The Platform

Almajiri children receiving instruction at the Almajiri Scholar Scheme.

In 2022, Victor Bello founded the Almajiri Scholar Scheme in Jos, Nigeria. The program is making a difference for 80 children, but not without challenges.

JOS, Nigeria – As a teenager, Victor Bello encountered many sights as he walked the bustling streets of Kaduna in northwest Nigeria to school every morning. But the sight of children—most of them younger than him—begging in the street haunted him the most.

“I remember always wondering, ‘Why were they on the street instead of in school like me?’”

One day, Victor approached his dad and asked questions about the street kids. “They are Almajiri,” his father answered, explaining that the parents of the Almajiri prioritized Quranic knowledge over Western education.

Stemming from the pre-colonial era, the Almajiri system (derived from the Arabic word “Al-Muhajirun,” meaning “seeker of knowledge”) emerged in the old Kanem–Bornu Empire, which extended from Nigeria to Niger, Cameroon, Libya, and Chad under a Muslim king.

Inspired by the Prophet Muhammad’s migration in search of knowledge, the system involves young boys leaving their homes to an Alarama’s (a teacher’s) home to learn for about six years. Starting with the basic Arabic alphabet, they progress to memorizing the Quran.

Almajiri children receiving instruction
Almajiri children receiving instruction.

Because many of them are not adequately cared for and left to fend for themselves when not being taught, they end up on the street as beggars. Although the exact number remains unknown, UNICEF estimates that 81% of out-of-school children in Nigeria belong to the Almajiri system, typically between the ages of 4 and 10.

As a young Christian boy, Victor was a member of a Bible club in Kaduna State while attending school, so his father’s explanation of why the parents of Almajiri preferred to restrict their kids to just Arabic knowledge made little sense to him. “Why can’t they have both religious and Western education?” Victor wondered.

Soon, his thoughts deepened into an urge to address these children’s lack of basic education. The desire grew with him and became stronger when, at age 16, he stumbled upon a quote by the late Myles Munroe, that read: “The problem that you are most worried about means that God has called you to solve it.”

“In my heart, I knew this was bigger than me,” Victor said. “It wasn’t about ending the Almajiri system, but about finding ways to make it better, to offer something meaningful to these children.”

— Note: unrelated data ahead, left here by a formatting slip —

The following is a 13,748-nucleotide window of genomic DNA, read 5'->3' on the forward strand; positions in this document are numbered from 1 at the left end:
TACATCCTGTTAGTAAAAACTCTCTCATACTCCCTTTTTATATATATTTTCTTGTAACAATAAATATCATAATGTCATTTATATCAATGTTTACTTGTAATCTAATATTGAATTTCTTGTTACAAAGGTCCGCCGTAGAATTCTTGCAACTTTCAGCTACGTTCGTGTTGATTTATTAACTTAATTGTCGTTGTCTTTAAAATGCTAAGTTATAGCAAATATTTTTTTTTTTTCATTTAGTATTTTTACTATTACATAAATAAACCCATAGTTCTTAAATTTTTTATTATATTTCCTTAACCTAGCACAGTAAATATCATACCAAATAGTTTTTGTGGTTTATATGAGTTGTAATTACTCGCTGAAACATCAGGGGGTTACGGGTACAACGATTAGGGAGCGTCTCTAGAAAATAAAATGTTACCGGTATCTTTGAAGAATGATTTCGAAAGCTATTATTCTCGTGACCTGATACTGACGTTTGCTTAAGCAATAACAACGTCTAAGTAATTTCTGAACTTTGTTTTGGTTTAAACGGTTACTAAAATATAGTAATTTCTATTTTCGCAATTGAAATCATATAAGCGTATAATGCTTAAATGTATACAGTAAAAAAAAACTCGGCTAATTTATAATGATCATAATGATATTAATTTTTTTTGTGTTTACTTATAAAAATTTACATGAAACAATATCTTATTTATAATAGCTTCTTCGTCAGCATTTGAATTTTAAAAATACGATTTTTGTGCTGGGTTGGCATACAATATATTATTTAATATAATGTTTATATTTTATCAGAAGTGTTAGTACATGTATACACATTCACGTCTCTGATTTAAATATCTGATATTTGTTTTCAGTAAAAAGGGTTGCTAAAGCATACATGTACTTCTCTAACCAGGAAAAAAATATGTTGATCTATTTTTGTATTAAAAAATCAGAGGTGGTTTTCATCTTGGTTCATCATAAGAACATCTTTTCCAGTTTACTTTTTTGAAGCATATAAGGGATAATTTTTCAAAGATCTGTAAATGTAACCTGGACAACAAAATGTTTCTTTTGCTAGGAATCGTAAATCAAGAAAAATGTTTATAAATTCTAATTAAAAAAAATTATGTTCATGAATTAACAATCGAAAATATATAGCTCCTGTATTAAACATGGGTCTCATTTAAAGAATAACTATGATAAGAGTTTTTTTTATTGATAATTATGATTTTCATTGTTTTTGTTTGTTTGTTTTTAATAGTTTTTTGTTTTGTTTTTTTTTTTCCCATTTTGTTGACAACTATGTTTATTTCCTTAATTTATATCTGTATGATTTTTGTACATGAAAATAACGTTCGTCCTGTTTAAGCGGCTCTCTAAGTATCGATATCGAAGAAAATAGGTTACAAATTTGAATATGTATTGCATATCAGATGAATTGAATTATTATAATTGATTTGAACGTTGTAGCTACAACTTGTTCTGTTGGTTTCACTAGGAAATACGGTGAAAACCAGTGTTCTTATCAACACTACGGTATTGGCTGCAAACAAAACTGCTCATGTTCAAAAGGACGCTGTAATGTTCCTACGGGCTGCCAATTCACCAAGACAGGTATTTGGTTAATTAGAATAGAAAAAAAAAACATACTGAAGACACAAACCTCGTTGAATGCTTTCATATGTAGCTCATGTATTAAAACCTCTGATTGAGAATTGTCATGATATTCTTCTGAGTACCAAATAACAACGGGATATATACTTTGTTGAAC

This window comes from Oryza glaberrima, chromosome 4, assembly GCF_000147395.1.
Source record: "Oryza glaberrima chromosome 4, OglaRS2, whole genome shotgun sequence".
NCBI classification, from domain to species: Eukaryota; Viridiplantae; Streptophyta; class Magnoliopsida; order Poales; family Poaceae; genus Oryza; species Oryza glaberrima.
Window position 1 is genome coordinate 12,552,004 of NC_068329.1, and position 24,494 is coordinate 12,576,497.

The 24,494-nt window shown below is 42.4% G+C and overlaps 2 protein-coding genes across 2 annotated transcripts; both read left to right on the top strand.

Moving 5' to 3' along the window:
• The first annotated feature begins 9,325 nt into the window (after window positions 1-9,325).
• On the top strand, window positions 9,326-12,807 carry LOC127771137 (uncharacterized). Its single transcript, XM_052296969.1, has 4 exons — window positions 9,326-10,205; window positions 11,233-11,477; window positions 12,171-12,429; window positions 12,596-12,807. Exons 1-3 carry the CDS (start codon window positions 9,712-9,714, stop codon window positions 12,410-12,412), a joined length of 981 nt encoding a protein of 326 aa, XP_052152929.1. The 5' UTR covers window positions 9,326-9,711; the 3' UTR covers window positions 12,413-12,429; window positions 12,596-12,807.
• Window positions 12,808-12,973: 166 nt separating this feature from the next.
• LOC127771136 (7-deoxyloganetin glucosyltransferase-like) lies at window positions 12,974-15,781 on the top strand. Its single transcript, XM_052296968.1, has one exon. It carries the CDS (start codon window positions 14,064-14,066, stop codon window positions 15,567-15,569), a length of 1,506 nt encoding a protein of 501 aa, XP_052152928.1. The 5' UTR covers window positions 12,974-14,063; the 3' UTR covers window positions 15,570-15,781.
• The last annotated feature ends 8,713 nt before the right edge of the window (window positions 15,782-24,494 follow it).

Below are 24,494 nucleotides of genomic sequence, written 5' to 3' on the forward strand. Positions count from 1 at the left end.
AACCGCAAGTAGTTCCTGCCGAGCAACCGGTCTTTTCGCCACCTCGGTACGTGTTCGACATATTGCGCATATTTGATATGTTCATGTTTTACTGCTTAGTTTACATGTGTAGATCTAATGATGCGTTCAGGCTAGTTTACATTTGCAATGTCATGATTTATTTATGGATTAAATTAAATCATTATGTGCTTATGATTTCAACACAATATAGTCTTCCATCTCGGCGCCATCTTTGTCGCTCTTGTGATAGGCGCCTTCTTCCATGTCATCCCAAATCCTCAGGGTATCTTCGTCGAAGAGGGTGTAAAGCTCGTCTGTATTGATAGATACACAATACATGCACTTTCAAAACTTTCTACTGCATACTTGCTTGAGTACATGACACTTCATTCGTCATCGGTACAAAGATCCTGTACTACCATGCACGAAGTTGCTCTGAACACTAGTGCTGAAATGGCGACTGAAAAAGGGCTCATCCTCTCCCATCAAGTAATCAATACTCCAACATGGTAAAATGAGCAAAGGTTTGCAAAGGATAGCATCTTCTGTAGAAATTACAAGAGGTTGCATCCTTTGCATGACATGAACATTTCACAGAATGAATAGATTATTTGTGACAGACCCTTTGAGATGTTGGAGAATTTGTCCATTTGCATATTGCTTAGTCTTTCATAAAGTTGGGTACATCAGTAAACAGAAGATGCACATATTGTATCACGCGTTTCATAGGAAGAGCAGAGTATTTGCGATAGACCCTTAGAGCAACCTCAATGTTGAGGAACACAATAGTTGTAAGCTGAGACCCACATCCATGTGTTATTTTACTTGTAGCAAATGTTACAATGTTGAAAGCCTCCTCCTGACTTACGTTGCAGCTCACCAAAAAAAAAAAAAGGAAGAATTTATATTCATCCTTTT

Ramadan meals and resistance

In 2017, Victor was a fresh undergraduate at the University of Jos in Plateau State and lived in Filin Sukuwa, a predominantly Muslim community near campus. This brought him face-to-face with the Almajiri children again.

“This time, I knew I couldn’t stay silent,” said Victor, who was 20 at the time. He approached community leaders with an idea to provide Almajiri children with literacy skills. However, his efforts were met with resistance from the conservative elders, who said Victor’s “being a Christian created a barrier of trust” or a veiled attempt to convert the children.

At the time, Victor was the assistant youth leader at a Pentecostal church in Jos, where he led young women and men to carry out spiritual and humanitarian activities.

Undeterred, Victor prayed for “divine guidance” and consulted with his mentors. In April 2020, when Ramadan coincided with the peak of the COVID-19 pandemic, the university shut down, but Victor stayed back. Inspired by Jesus’ words – “For I was hungry and you gave me something to eat,” he used his savings to prepare Iftar meals (evening meals for breaking fast during Ramadan) for about 15 Almajiri children.

Almajiri children receiving instruction
Almajiri children receiving instruction.

Victor invited community leaders and the Almajiri children to the meal and used the chance to share his ideas with them. However, again, the teacher in charge of the children was uncomfortable with the idea, so Victor halted the plan.

During the 2021 Ramadan, Victor repeated what he did in 2020, preparing meals for Muslims. But this time, he went beyond his community to share his Iftar meals at the Jos Central Mosque, where he met the leader of Almajiri education in the state. Luckily, the leader was impressed by Victor’s ideas for education for Almajiri children.